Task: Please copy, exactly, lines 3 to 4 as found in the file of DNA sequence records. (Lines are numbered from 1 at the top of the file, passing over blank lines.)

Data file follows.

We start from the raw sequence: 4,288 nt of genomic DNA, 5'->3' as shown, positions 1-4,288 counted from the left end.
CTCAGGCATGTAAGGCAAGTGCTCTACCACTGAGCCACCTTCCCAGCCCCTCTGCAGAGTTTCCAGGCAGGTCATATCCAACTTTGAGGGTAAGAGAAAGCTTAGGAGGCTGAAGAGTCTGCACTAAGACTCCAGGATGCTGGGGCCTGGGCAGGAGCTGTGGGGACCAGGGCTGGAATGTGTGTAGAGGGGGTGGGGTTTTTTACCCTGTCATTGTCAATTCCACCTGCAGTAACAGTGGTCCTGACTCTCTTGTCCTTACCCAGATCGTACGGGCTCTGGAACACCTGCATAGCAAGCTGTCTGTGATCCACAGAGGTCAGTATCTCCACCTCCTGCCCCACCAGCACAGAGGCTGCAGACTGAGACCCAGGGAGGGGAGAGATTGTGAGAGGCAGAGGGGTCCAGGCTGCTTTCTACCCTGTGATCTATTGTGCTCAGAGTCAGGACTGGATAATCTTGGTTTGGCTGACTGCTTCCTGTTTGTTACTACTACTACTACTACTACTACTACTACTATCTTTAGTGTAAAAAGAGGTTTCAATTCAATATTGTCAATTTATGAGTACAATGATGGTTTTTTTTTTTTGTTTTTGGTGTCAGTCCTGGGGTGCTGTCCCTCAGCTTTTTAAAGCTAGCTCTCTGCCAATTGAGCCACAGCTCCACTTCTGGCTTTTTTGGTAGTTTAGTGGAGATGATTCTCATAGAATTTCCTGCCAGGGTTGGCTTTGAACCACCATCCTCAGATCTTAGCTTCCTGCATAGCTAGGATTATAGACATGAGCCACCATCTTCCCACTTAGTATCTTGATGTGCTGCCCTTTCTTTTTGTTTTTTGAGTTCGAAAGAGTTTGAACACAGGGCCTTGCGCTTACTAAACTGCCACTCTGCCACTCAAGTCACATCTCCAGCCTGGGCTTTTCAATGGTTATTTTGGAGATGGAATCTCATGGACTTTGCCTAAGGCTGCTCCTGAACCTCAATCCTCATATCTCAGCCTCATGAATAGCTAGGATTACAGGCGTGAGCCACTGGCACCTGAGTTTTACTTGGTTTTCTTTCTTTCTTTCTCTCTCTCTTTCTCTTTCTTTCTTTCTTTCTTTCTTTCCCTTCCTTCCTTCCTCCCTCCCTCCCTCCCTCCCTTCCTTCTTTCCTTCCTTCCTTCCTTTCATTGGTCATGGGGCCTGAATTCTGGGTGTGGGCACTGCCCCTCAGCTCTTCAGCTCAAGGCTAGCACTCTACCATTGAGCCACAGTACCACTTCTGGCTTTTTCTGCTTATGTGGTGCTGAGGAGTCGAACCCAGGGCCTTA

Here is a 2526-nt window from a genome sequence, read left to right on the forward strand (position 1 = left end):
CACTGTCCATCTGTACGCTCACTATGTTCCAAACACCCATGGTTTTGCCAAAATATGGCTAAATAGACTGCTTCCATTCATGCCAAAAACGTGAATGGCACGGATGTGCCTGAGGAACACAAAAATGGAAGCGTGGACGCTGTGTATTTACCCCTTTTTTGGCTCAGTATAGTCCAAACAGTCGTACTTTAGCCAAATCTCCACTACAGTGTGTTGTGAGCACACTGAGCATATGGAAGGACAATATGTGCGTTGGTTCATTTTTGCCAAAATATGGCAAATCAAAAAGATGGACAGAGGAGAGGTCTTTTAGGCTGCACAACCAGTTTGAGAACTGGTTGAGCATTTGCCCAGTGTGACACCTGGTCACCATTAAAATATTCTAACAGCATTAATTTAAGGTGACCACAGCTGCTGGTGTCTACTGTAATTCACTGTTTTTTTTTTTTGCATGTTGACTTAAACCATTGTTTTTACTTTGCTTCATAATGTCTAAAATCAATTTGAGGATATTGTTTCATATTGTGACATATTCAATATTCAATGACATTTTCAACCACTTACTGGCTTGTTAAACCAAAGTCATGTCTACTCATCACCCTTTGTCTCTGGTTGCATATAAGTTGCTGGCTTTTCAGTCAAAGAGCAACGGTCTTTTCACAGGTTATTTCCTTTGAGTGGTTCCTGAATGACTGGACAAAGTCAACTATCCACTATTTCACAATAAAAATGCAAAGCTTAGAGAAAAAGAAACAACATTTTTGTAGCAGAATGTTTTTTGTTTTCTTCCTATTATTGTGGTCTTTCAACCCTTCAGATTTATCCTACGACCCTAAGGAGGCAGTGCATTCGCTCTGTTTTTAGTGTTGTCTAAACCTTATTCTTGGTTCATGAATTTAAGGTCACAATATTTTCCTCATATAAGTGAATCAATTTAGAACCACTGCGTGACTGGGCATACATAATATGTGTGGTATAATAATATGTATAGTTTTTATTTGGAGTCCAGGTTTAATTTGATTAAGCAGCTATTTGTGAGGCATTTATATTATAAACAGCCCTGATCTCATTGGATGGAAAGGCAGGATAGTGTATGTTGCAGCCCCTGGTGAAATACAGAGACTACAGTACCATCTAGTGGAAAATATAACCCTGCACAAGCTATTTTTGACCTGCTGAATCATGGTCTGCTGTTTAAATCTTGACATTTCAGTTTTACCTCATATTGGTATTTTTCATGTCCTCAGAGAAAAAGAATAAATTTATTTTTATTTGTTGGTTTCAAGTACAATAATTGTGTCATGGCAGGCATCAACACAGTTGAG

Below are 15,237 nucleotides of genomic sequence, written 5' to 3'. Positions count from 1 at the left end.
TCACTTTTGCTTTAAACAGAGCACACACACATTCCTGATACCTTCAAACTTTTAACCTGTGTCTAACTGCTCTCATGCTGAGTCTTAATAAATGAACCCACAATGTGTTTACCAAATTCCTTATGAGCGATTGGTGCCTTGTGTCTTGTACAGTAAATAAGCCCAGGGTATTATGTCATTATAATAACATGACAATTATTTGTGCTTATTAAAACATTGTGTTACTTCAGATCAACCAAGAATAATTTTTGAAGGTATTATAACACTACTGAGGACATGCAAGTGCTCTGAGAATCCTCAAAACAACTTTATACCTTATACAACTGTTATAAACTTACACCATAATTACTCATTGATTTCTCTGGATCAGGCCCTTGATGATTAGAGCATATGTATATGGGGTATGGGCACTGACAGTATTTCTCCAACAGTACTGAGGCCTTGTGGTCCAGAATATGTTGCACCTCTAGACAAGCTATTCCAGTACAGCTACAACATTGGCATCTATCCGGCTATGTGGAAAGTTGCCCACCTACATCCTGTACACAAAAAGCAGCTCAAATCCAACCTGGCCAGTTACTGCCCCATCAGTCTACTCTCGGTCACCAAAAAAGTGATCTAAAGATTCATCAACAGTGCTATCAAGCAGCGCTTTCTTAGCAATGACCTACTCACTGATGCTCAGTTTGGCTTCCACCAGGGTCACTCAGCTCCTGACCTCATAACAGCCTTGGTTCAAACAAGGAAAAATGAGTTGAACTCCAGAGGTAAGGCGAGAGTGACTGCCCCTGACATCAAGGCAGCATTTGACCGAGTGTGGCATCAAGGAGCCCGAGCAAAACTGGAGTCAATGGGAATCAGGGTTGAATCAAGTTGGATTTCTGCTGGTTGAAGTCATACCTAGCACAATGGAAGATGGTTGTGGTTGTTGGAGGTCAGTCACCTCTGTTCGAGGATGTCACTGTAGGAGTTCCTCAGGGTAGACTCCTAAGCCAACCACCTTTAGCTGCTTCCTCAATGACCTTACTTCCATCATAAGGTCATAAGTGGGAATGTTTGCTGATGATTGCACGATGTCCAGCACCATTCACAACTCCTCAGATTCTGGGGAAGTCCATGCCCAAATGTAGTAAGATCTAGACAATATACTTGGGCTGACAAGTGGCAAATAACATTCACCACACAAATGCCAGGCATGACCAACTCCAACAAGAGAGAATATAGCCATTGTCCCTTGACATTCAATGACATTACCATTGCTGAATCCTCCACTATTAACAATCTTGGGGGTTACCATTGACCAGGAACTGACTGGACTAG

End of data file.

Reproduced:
Here is a 2526-nt window from a genome sequence, read left to right on the forward strand (position 1 = left end):
CACTGTCCATCTGTACGCTCACTATGTTCCAAACACCCATGGTTTTGCCAAAATATGGCTAAATAGACTGCTTCCATTCATGCCAAAAACGTGAATGGCACGGATGTGCCTGAGGAACACAAAAATGGAAGCGTGGACGCTGTGTATTTACCCCTTTTTTGGCTCAGTATAGTCCAAACAGTCGTACTTTAGCCAAATCTCCACTACAGTGTGTTGTGAGCACACTGAGCATATGGAAGGACAATATGTGCGTTGGTTCATTTTTGCCAAAATATGGCAAATCAAAAAGATGGACAGAGGAGAGGTCTTTTAGGCTGCACAACCAGTTTGAGAACTGGTTGAGCATTTGCCCAGTGTGACACCTGGTCACCATTAAAATATTCTAACAGCATTAATTTAAGGTGACCACAGCTGCTGGTGTCTACTGTAATTCACTGTTTTTTTTTTTTGCATGTTGACTTAAACCATTGTTTTTACTTTGCTTCATAATGTCTAAAATCAATTTGAGGATATTGTTTCATATTGTGACATATTCAATATTCAATGACATTTTCAACCACTTACTGGCTTGTTAAACCAAAGTCATGTCTACTCATCACCCTTTGTCTCTGGTTGCATATAAGTTGCTGGCTTTTCAGTCAAAGAGCAACGGTCTTTTCACAGGTTATTTCCTTTGAGTGGTTCCTGAATGACTGGACAAAGTCAACTATCCACTATTTCACAATAAAAATGCAAAGCTTAGAGAAAAAGAAACAACATTTTTGTAGCAGAATGTTTTTTGTTTTCTTCCTATTATTGTGGTCTTTCAACCCTTCAGATTTATCCTACGACCCTAAGGAGGCAGTGCATTCGCTCTGTTTTTAGTGTTGTCTAAACCTTATTCTTGGTTCATGAATTTAAGGTCACAATATTTTCCTCATATAAGTGAATCAATTTAGAACCACTGCGTGACTGGGCATACATAATATGTGTGGTATAATAATATGTATAGTTTTTATTTGGAGTCCAGGTTTAATTTGATTAAGCAGCTATTTGTGAGGCATTTATATTATAAACAGCCCTGATCTCATTGGATGGAAAGGCAGGATAGTGTATGTTGCAGCCCCTGGTGAAATACAGAGACTACAGTACCATCTAGTGGAAAATATAACCCTGCACAAGCTATTTTTGACCTGCTGAATCATGGTCTGCTGTTTAAATCTTGACATTTCAGTTTTACCTCATATTGGTATTTTTCATGTCCTCAGAGAAAAAGAATAAATTTATTTTTATTTGTTGGTTTCAAGTACAATAATTGTGTCATGGCAGGCATCAACACAGTTGAG